A district court may grant relief under § 2255 if it determines "that the judgment was rendered without jurisdiction, or that the sentence imposed was not authorized by law or otherwise open to collateral attack, or that there has been such a denial or infringement of the constitutional rights of the prisoner as to render the judgment vulnerable to collateral attack." 28 U.S.C. § 2255(b). "Review under § 2255 is not an alternative to appellate review for claims that could have been presented on direct appeal but were not." United States v. Magleby, 420 F.3d 1136, 1139 (10th Cir. 2005), cert. denied, 547 U.S. 1097 (2006). The petitioner may overcome this procedural bar by showing either of "two well recognized exceptions." United States v. Cervini, 379 F.3d 987, 990 (10th Cir. 2004), cert. denied, 544 U.S. 904 (2005). "First, the movant must show good cause for not raising the issue earlier and actual prejudice to the movant's defense if the issue is not considered." United States v. Molina, 2013 U.S. Dist. LEXIS 174618, at *12 (D. Kan. Dec. 13, 2013) (citing Cervini, 379 F.3d at 990). Cause may "be established by showing that counsel rendered constitutionally ineffective assistance." United States v. Wiseman, 297 F.3d 975, 979 (10th Cir. 2002) (internal citations omitted). Second, a petitioner must show that the "failure to consider the federal claims will result in a fundamental miscarriage of justice." Molina, 2013 U.S. Dist. LEXIS 174618, at *12 (citing Cervini, 379 F.3d at 990); see also Bousley v. United States, 523 U.S. 614, 621-22 (1998) (holding that a showing of actual innocence meets the fundamental miscarriage of justice prong).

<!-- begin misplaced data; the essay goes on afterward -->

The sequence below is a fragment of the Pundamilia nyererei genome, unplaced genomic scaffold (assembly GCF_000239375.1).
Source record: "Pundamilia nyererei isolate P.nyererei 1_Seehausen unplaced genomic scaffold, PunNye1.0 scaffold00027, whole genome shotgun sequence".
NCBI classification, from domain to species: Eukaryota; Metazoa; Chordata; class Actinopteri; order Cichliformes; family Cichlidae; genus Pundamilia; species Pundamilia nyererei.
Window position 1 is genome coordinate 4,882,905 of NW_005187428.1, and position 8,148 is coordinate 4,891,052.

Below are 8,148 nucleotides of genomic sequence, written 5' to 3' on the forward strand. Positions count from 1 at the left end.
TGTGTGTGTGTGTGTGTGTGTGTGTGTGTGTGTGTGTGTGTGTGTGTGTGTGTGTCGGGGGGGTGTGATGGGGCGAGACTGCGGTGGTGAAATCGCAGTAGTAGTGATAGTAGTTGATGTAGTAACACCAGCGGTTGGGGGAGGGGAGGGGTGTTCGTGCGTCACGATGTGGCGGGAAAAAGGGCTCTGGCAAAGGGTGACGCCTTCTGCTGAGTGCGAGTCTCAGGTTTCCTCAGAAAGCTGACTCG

III. Analysis